How Can We Cope With Cognitive Dissonance?

How We Cope With Cognitive Dissonance
How We Can Cope With Cognitive Dissonance - The "evoked fit paradigm" developed by Festinger and Carlsmith is one of several approaches that social psychologists can use to investigate cognitive dissonance. The image is freely available.

You bought a beverage to quench your thirst, for example a beverage in a plastic bottle, but noticed that there is no recycling nearby. How do you behave?

You can keep an empty bottle or throw it away with other garbage. The second option can be quite upsetting if you are committed to recycling.

You can take a look at the trash can and see that many people already put their recyclables in there, so you decide to include your bottle as well. After all, it's not your fault that there are no recycling bins nearby. You will immediately feel much better!

If this sounds like you, you've probably encountered and overcome one of the most fascinating phenomena described in social psychology, "cognitive dissonance."

US psychologists Leon Festinger and James Carlsmith first proved cognitive dissonance in the 1950s after some speculation.
Participants were asked to do strenuous and tedious work during the first half of the experiment. These things have been deliberately made unpleasant.
Festinger and Carlsmith then offered some participants the option of charging the next participant $1 or $20 in exchange for mentioning their work.
Next, everyone in the study—including those who were never asked to promote the study—completed a questionnaire that seemed to have nothing to do with their experience.

It seems that the participants in the control group did not find the study very enjoyable. Participants who paid $20 rated the study similarly. But the study was much more fun for the participants who paid $1 than either of the other groups!

It seems that receiving a small dollar payment for telling the other person that the boring task you just endured was actually enjoyable and interesting (“opposite behavior”) caused the participants to experience psychological distress or cognitive dissonance enough to alter their perception of the boring task.

The 'evoked-adaptation paradigm', developed by Festinger and Carlsmith, is one of several approaches social psychologists can use to explore cognitive dissonance.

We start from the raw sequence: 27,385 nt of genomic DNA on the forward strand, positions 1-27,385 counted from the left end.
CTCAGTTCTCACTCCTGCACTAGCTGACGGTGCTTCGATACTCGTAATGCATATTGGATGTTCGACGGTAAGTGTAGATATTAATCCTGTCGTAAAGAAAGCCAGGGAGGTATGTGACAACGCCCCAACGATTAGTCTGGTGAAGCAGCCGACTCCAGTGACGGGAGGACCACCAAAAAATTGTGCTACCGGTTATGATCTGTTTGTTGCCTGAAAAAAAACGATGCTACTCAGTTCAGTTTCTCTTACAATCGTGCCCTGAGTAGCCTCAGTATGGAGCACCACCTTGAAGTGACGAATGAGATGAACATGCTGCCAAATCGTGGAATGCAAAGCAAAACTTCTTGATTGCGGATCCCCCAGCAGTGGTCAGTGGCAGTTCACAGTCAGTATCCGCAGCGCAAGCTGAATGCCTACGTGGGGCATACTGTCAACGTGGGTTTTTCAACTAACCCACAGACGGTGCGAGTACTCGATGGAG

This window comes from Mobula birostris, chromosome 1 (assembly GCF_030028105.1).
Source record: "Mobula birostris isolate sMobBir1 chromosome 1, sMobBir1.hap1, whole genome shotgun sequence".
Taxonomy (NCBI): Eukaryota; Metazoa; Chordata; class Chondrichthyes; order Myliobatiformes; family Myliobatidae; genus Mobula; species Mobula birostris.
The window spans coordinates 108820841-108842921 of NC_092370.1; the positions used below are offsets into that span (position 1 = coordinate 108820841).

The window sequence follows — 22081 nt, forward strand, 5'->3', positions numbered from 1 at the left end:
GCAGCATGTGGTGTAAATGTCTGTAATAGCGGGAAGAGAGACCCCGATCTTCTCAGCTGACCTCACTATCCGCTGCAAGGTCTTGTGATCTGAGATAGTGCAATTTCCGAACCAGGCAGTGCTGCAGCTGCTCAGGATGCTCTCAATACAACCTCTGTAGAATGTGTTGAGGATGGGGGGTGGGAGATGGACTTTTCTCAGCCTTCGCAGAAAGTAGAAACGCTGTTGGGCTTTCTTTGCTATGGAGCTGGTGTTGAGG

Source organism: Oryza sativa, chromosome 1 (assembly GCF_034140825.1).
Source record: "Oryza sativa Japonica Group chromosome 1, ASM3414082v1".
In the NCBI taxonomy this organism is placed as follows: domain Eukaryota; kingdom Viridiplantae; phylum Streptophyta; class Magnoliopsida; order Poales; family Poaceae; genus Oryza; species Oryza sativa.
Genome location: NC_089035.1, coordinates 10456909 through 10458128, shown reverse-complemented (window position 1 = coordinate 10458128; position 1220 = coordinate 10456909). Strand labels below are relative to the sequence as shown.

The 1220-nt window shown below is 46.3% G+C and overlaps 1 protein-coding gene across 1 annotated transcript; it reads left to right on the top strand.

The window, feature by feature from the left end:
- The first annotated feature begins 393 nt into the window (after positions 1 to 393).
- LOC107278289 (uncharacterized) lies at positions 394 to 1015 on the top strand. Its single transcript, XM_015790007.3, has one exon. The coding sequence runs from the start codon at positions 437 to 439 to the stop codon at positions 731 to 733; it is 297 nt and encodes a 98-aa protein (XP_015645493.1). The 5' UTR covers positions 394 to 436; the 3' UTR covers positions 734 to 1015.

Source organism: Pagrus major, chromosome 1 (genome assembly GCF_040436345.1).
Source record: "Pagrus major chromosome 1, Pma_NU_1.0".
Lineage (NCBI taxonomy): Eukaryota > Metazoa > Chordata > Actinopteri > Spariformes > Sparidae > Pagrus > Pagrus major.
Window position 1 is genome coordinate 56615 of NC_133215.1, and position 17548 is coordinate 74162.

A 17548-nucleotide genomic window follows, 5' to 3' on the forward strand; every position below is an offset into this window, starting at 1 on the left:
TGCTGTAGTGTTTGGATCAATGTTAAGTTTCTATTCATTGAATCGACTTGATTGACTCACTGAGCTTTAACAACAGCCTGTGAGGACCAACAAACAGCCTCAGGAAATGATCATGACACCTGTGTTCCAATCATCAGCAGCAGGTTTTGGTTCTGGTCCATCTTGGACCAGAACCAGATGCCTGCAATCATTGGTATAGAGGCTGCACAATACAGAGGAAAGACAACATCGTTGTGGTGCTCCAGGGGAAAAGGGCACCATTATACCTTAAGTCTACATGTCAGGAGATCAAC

According to subsequent studies, creating cognitive dissonance increases subjective feelings of discomfort and increases "arousal", as evidenced by the electrical activity of our sweating palms. For example, having to write an article that supports an opinion you don't hold.

Recent studies linking dissonance with facial expression-related muscle activity have been conducted using more sophisticated assessment techniques. Its resolution has been discovered to increase activity in certain areas of the brain.

Fortunately, the emotions caused by cognitive dissonance typically pass quickly when we try to reduce or eliminate it, no matter how motivated we are to get food when we're really hungry.

How can cognitive dissonance be reduced?
There are two main strategies for reducing cognitive dissonance, and the effectiveness of each depends on how important a particular action or belief is to you.

Changing your thinking: Really changing our thoughts is probably the simplest way to change our beliefs. For example, you might make a New Year's resolution to run three times each week to improve your health, but you can only achieve it once. If you think there are still some advantages to exercising once a week, you can overcome the inconsistency (good news – there is).

Changing your behavior: Adapting your behavior to your attitudes may be the most challenging strategy for eliminating cognitive dissonance. Once you've decided that it will take some time to start running three times a week, create a strategy and ask for feedback on your progress.

Dissonance as a positive force
A powerful motivator, cognitive dissonance has been explored as a possible force for well-being, particularly in the context of healthy behavior.

The concept of "hypocrisy induction" is one of the most useful techniques in this field. To create cognitive dissonance, we encourage people to declare the virtues of a behavior and then reflect on their own failures to engage in that behavior.

For example, a smoker may be asked to make a statement about the value of quitting before answering questions about their smoking habits.

We will not experience much discomfort if we are not too harsh with ourselves and are willing to consider the wider context in which our actions take place. This holiday season, consider taking a reusable water bottle to the stores, just in case.


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